Politician Tarigami said people of the region are “being ripped apart into smaller units, ripped off their jobs and rights over the natural resources that are theirs”.
Perhaps the worst impact of the 2019 decision has been on theKashmir unrest region’s economy, which traders and industrialists say has collapsed, with thousands of job losses and rising unemployment.
Sheikh Ashiq, the president of Kashmir Chamber of Commerce and Industry told Al Jazeera that the region’s economy has suffered losses to nearly $7,500bn in two years of consecutive lockdowns, first due to the scrapping of the special status and later due to the coronavirus pandemic.
“When we were hoping to revive the trade after the 2019 lockdown, COVID-19 hit the region. We conveyed to the government the need for comprehensive support to revive the businesses,” Ashiq told Al Jazeera.
Ashiq said at least 500,000 Kashmiris have lost their jobs since 2019, including nearly 60,000 employed in the flagship tourism and horticulture sectors.
With the existing economy of the region on the verge of collapse, local businesses are not hopeful of new investments in the region.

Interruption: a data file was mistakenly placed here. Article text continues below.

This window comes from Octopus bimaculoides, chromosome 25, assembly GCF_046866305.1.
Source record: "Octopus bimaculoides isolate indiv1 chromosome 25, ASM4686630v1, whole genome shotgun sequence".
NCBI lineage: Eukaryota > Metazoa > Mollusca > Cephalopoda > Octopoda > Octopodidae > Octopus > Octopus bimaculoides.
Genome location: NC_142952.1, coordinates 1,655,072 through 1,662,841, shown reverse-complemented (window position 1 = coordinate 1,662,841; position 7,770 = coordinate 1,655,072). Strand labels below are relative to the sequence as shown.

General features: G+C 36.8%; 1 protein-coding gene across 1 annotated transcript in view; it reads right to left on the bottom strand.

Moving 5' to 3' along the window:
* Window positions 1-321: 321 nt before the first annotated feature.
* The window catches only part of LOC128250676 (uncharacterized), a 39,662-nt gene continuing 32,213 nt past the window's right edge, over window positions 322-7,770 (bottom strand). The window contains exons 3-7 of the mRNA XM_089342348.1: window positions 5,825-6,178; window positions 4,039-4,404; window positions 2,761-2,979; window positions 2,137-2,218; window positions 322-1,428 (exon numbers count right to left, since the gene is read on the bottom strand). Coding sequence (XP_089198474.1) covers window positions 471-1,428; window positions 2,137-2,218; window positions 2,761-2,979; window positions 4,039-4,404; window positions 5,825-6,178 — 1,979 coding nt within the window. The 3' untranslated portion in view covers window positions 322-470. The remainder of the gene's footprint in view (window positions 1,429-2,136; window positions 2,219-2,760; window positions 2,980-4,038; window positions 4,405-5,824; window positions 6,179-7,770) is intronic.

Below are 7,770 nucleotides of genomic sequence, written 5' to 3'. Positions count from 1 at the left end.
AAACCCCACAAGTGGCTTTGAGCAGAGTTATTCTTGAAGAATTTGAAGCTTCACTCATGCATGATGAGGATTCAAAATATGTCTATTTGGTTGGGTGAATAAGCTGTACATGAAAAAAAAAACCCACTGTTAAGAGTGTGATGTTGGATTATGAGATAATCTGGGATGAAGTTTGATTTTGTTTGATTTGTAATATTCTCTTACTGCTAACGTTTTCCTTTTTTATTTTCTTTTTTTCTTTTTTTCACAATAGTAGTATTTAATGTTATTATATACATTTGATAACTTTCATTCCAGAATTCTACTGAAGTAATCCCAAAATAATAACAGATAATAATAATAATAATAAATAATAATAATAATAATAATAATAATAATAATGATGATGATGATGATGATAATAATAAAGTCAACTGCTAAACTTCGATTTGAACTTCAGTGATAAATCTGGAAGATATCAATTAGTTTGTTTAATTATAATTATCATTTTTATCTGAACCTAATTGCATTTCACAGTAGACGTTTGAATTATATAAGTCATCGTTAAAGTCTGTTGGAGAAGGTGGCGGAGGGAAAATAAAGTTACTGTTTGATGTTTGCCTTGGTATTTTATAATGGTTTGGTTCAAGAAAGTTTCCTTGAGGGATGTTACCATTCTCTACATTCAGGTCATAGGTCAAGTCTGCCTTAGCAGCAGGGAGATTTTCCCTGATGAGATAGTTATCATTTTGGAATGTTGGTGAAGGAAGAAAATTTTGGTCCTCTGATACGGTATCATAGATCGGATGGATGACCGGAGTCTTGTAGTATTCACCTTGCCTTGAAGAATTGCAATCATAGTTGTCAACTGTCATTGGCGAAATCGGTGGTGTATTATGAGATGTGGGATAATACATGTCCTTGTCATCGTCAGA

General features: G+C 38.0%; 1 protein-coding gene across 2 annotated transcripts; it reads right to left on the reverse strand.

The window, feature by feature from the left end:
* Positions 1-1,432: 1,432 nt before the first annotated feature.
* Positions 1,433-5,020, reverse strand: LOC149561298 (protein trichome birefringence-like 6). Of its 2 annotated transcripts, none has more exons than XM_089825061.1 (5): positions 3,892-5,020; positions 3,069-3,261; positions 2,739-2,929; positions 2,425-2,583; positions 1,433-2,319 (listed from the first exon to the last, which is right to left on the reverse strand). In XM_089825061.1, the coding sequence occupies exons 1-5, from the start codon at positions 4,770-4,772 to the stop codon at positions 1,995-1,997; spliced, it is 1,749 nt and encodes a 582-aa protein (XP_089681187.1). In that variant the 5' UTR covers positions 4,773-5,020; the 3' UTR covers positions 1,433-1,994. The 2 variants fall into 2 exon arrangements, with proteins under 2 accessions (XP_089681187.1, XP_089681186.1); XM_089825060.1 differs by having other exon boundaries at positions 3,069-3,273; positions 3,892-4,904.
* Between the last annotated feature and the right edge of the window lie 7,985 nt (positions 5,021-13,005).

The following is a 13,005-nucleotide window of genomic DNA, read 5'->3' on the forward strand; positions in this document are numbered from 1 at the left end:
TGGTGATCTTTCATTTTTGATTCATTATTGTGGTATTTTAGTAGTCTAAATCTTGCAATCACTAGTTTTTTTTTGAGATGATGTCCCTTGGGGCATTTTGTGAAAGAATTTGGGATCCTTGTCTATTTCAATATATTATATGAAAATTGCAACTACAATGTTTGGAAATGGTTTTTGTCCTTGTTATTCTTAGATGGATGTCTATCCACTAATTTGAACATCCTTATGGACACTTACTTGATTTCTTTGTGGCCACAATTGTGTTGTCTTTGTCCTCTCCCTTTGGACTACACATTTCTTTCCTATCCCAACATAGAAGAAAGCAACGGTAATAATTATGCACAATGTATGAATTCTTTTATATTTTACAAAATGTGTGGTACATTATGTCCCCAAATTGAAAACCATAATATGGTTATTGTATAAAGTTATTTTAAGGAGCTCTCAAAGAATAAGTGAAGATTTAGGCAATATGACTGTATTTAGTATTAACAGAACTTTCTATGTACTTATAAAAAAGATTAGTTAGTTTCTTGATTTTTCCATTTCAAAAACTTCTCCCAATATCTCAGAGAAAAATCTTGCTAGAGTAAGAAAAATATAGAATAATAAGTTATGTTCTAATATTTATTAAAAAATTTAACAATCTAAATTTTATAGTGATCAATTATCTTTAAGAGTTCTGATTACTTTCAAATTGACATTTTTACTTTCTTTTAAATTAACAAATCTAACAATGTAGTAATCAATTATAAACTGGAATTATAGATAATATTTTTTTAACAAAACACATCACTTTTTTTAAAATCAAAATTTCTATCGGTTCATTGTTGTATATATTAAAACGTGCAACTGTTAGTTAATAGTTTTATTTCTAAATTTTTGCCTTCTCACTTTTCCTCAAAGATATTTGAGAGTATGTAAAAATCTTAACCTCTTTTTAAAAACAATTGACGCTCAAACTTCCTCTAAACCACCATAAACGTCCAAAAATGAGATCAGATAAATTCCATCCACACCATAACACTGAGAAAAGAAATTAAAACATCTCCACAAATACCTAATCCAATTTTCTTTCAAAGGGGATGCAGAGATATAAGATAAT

“The businesses who have already invested their blood and money should be saved first,” said Ashiq.
Siddiq Wahid, the former vice-chancellor of the Islamic University of Science and Technology in the region, said New Delhi’s decisions have put even the BJP government “in a difficult position” by creating more trouble spots.
“It has worsened for Delhi,” he told Al Jazeera. “Now, it (government) has four trouble spots to control. The Jammu area feels economically deprived due to land rights that have been taken away from them. Ladakh is another spot as they are not happy with New Delhi because they were promised a union territory with powers of local authority which has not happened.” Kashmir unrest